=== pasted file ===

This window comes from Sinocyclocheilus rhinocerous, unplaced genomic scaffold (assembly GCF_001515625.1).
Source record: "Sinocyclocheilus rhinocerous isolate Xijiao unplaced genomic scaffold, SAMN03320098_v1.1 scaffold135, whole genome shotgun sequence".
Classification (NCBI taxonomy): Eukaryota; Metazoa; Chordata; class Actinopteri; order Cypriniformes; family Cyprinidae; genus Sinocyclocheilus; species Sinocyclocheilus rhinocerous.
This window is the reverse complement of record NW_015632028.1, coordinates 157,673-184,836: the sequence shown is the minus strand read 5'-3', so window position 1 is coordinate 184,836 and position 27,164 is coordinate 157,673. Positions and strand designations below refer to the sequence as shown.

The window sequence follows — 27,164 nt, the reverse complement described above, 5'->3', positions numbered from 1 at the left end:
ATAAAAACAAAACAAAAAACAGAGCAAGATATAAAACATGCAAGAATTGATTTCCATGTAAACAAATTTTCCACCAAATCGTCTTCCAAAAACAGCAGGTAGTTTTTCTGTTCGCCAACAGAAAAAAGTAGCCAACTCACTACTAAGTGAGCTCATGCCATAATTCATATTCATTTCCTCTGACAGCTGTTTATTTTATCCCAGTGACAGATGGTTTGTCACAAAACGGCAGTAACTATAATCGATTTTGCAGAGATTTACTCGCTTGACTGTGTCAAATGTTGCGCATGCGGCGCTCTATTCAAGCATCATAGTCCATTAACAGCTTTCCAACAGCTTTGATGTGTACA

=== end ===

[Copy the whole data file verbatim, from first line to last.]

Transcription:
This window comes from Sinocyclocheilus rhinocerous, unplaced genomic scaffold (assembly GCF_001515625.1).
Source record: "Sinocyclocheilus rhinocerous isolate Xijiao unplaced genomic scaffold, SAMN03320098_v1.1 scaffold135, whole genome shotgun sequence".
Classification (NCBI taxonomy): Eukaryota; Metazoa; Chordata; class Actinopteri; order Cypriniformes; family Cyprinidae; genus Sinocyclocheilus; species Sinocyclocheilus rhinocerous.
This window is the reverse complement of record NW_015632028.1, coordinates 157,673-184,836: the sequence shown is the minus strand read 5'-3', so window position 1 is coordinate 184,836 and position 27,164 is coordinate 157,673. Positions and strand designations below refer to the sequence as shown.

The window sequence follows — 27,164 nt, the reverse complement described above, 5'->3', positions numbered from 1 at the left end:
ATAAAAACAAAACAAAAAACAGAGCAAGATATAAAACATGCAAGAATTGATTTCCATGTAAACAAATTTTCCACCAAATCGTCTTCCAAAAACAGCAGGTAGTTTTTCTGTTCGCCAACAGAAAAAAGTAGCCAACTCACTACTAAGTGAGCTCATGCCATAATTCATATTCATTTCCTCTGACAGCTGTTTATTTTATCCCAGTGACAGATGGTTTGTCACAAAACGGCAGTAACTATAATCGATTTTGCAGAGATTTACTCGCTTGACTGTGTCAAATGTTGCGCATGCGGCGCTCTATTCAAGCATCATAGTCCATTAACAGCTTTCCAACAGCTTTGATGTGTACA